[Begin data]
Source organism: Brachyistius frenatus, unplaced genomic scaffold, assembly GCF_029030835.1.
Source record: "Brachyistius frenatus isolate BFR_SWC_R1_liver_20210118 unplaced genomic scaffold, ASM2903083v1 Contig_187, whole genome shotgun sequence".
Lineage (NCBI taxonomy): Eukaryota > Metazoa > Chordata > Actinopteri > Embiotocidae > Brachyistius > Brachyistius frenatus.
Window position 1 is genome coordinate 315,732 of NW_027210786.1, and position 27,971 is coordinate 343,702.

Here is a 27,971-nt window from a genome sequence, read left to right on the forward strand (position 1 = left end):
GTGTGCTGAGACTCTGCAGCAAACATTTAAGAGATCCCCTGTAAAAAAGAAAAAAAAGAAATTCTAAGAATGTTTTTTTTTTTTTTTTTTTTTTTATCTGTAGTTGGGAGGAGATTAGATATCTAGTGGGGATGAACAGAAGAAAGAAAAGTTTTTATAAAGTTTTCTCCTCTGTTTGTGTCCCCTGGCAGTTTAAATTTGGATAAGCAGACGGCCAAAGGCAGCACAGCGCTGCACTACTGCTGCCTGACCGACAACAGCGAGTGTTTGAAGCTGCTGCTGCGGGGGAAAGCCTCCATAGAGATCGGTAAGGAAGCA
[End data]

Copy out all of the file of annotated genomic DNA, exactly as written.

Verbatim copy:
Source organism: Brachyistius frenatus, unplaced genomic scaffold, assembly GCF_029030835.1.
Source record: "Brachyistius frenatus isolate BFR_SWC_R1_liver_20210118 unplaced genomic scaffold, ASM2903083v1 Contig_187, whole genome shotgun sequence".
Lineage (NCBI taxonomy): Eukaryota > Metazoa > Chordata > Actinopteri > Embiotocidae > Brachyistius > Brachyistius frenatus.
Window position 1 is genome coordinate 315,732 of NW_027210786.1, and position 27,971 is coordinate 343,702.

Here is a 27,971-nt window from a genome sequence, read left to right on the forward strand (position 1 = left end):
GTGTGCTGAGACTCTGCAGCAAACATTTAAGAGATCCCCTGTAAAAAAGAAAAAAAAGAAATTCTAAGAATGTTTTTTTTTTTTTTTTTTTTTTTATCTGTAGTTGGGAGGAGATTAGATATCTAGTGGGGATGAACAGAAGAAAGAAAAGTTTTTATAAAGTTTTCTCCTCTGTTTGTGTCCCCTGGCAGTTTAAATTTGGATAAGCAGACGGCCAAAGGCAGCACAGCGCTGCACTACTGCTGCCTGACCGACAACAGCGAGTGTTTGAAGCTGCTGCTGCGGGGGAAAGCCTCCATAGAGATCGGTAAGGAAGCA